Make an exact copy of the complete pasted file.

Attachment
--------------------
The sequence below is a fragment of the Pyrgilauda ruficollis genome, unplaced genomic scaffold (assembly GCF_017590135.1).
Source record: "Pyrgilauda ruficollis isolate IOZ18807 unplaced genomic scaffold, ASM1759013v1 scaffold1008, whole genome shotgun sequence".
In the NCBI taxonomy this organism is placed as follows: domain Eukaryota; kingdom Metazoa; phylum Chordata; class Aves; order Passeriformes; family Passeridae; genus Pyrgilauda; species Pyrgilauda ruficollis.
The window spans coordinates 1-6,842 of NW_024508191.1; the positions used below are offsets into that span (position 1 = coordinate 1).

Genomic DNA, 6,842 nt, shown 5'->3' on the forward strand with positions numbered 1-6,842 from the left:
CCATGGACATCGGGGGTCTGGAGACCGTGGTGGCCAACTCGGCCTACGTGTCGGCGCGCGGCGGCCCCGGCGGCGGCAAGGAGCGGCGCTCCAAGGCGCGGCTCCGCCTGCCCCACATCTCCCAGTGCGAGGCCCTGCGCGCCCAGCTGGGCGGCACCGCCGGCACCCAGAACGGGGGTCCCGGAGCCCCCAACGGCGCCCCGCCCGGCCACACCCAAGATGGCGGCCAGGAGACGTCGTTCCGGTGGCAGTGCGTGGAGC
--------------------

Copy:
The sequence below is a fragment of the Pyrgilauda ruficollis genome, unplaced genomic scaffold (assembly GCF_017590135.1).
Source record: "Pyrgilauda ruficollis isolate IOZ18807 unplaced genomic scaffold, ASM1759013v1 scaffold1008, whole genome shotgun sequence".
In the NCBI taxonomy this organism is placed as follows: domain Eukaryota; kingdom Metazoa; phylum Chordata; class Aves; order Passeriformes; family Passeridae; genus Pyrgilauda; species Pyrgilauda ruficollis.
The window spans coordinates 1-6,842 of NW_024508191.1; the positions used below are offsets into that span (position 1 = coordinate 1).

Genomic DNA, 6,842 nt, shown 5'->3' on the forward strand with positions numbered 1-6,842 from the left:
CCATGGACATCGGGGGTCTGGAGACCGTGGTGGCCAACTCGGCCTACGTGTCGGCGCGCGGCGGCCCCGGCGGCGGCAAGGAGCGGCGCTCCAAGGCGCGGCTCCGCCTGCCCCACATCTCCCAGTGCGAGGCCCTGCGCGCCCAGCTGGGCGGCACCGCCGGCACCCAGAACGGGGGTCCCGGAGCCCCCAACGGCGCCCCGCCCGGCCACACCCAAGATGGCGGCCAGGAGACGTCGTTCCGGTGGCAGTGCGTGGAGC